I think maybe it's hard for people to grok that, but it's like, if you think of it in any circumstance, you know, if you have LeBron's shoes, and they're exactly like anybody else's… I don't know what his brand is, I shouldn't have gone there. What does he wear?

Anyway, the fact that he owned them is a historical fact, and that suddenly makes them valuable, and there's no others like them, even though they all came out of the same factory exactly the same.

SB: Yeah, I mean, that's exactly the promise of NFTs from that art and collectible standpoint from the beginning, right? It's that provenance. It's that ability to tell the real thing from the fake thing, right?

And I wanna be clear, I'm not denigrating the fake thing. I love derivatives, I love derivative culture, I love seeing how influence spreads from one thing to another. So it's not a criticism of that from my perspective, it's just a recognition that these are two very different things.

And the whole beauty of putting art on the blockchain is that ability to trace that provenance all the way back. See exactly what is the real thing, what came after it, where did it lead to, what branch of it, all of those things. You create this really exciting culture.

But at the end of the day, you can say, here's the token, here's the start of it.

And that's very important.

EH: We're about 40 minutes in, so I want to look to wrap this up in a little bit.

When we first wrote our article on Ordinals a few weeks back, we really focused on the resistance. There were all these very loud critics who were like, this is terrible, we need to stop it, we need to do a soft fork, we need to change this, we need to, basically we need to shut it down, which we quite frankly found quite ironic that the proponents of permissionless culture were suddenly saying, well, we need to rein this in and get this under control. It seems it's piped down. I mean, it feels the resistance has either crumbled or gone to the corner.

Am I getting that wrong? It just feels this is here to stay. I think reverting it would be almost impossible based on some talks I've had with some real deep Bitcoin, like, sort of, CS people that it would be really hard to like, roll it back.

So I guess it's here to stay and we're just gonna see how it evolves, the joy of it, the fun of it, the cultural exchange. Do you guys have any parting thoughts?

DP: I'm just saying that I do always enjoy when the decentralized permissionless advocates get very upset that something wasn't cleared with them. And they're not approving of it. So that was an amusing sideline to sit on for a little bit. Permissionless, as long as I'm okay with it.

EH: Yeah, we called it "blockchain NIMBY-ism."

SB: Yeah, exactly. I think that this is going its own way. As I said in the beginning of this, I'm very excited to see what sort of Ordinals natives come out of it. Like, what is this, what seeds have been planted in people's heads and imaginations so far that are gonna kind of develop into something, you know, in the coming weeks and months that we never could have imagined before. It's its own thing, it's definitely here.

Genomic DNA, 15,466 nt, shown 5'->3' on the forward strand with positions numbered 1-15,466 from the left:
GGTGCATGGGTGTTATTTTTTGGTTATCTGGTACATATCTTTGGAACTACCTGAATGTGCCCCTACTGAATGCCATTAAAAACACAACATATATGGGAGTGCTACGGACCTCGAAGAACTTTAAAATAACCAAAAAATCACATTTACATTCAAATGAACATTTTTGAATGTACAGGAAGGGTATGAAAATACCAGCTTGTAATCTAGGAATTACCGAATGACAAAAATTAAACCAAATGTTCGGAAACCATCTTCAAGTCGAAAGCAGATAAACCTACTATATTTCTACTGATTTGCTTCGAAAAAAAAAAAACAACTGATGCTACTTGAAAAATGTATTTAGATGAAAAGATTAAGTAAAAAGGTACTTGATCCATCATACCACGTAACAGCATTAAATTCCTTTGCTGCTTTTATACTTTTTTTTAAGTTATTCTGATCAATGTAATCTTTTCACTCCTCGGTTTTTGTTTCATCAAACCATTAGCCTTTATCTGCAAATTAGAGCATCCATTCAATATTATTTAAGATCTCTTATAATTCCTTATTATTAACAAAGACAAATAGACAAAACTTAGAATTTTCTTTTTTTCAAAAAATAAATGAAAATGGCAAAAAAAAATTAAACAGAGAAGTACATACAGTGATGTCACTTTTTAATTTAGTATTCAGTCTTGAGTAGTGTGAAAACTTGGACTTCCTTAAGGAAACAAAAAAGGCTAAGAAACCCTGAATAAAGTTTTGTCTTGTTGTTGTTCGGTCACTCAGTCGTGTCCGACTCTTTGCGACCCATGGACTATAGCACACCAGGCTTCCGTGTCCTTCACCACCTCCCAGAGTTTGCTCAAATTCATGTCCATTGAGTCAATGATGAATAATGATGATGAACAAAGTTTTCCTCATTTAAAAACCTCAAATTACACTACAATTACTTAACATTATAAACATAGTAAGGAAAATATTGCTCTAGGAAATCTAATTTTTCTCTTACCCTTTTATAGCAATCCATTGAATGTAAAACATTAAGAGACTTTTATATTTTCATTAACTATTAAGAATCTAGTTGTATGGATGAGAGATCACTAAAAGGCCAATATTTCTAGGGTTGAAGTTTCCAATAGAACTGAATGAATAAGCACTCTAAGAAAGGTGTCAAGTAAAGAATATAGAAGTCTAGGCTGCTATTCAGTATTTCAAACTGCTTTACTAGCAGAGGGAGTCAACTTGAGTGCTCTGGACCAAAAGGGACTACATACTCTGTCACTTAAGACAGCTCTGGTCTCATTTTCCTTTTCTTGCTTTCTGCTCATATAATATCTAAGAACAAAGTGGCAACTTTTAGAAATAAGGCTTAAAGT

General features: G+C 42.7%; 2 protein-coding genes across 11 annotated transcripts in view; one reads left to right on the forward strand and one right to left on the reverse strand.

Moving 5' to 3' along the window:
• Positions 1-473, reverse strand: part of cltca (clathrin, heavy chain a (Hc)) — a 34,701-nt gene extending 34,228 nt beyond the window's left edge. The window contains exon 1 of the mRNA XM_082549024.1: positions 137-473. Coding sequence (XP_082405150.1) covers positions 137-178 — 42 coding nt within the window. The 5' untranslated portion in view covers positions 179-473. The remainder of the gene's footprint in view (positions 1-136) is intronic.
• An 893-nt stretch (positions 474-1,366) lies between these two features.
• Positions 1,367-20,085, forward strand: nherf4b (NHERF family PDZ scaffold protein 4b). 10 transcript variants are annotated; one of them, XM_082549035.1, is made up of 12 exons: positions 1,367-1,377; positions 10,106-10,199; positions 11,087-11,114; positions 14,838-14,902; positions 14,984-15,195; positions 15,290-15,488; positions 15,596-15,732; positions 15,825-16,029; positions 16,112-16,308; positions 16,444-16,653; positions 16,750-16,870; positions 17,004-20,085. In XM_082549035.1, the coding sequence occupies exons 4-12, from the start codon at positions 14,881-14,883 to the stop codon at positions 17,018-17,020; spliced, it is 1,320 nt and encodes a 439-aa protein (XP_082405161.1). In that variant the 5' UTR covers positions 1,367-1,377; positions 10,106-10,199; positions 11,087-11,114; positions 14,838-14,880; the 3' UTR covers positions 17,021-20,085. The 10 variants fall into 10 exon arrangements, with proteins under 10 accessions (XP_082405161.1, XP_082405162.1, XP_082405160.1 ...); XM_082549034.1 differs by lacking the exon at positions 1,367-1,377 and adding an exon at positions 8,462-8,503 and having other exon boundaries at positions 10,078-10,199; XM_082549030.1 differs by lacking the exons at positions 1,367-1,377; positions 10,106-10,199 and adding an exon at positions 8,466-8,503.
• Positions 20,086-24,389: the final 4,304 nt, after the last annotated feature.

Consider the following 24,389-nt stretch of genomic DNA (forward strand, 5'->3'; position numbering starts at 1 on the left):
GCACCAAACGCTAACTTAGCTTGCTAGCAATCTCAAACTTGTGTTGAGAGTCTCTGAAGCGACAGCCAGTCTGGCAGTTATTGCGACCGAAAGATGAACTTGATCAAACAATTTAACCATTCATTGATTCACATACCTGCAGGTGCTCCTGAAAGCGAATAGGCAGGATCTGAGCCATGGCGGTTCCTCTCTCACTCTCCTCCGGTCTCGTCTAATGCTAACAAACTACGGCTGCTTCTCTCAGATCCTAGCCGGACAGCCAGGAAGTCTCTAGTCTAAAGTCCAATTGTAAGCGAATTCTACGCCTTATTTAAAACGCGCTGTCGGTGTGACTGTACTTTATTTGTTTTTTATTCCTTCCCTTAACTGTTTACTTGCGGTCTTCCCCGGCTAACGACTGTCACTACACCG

You know, I mean, who knows how big anything's ever gonna get at any point, but there's certainly momentum behind this and people, enough people building stuff that it's not gonna fade away tomorrow.

BA: Just a quick, kind of small question, just to wrap it up with, can you see the potential for marketplaces to pop up utilizing this type of technology? I know there's been a couple of little, kind of small projects that have done something that, but it seems to me this type of functionality and the way that Bitcoin operates is that it could be a very decentralized process in terms of how artists or creatives are utilizing the kind of minting process and that sort of thing. Or do you see something that becomes more centralized and consolidated into a marketplace or multiple marketplaces?

SB: Well, I know a couple have popped up. There's already six or seven marketplaces up and running to some extent. There's five or six different tools for people to go just in their browser and inscribe something.

So I think that that decentralized tool set is happening very fast, maybe even faster than some of us expected.

I was kind of talking about this a few, I guess last week even, and I was like, oh, then, by two months from now, we're gonna have like, two or three different options.

And so we've got almost 10 now.

I think it's all moving very fast. And I think it's going to lend to lots of people being able to do different things, which I think is informed by what happened over the last five years on Ethereum, where only a very few people cared about it. So the tools there were built very slowly. You had these really, really monolithic platforms grow out of that, when you're the only one there that cares.

But there's so many people doing stuff with this right now I don't know that there's one that's in the lead. There's half a dozen a week.

EH: There's an old adage of where you should invest that says wherever the devs are.

DP: I just want to mention as a big pointer how much I love that because all of a sudden there's all this attention and energy going into these obscure things like partially signed Bitcoin transactions. They are kind of a nerdy Bitcoin topic that you know people talk about at the dev meetups but you know never are in mainstream consciousness.

So I think that one of the big boons to this whole Inscriptions development is Bitcoin culture. Suddenly there's interest and development and experimentation on Bitcoin again. And people posting JPEGs and having fun and bringing new people in.

I've been here since 2013, I'm just so happy that we're kind of back to that feeling that I had in those early days. 'Cause it's been a long time. I'm happy that the vibe is changing.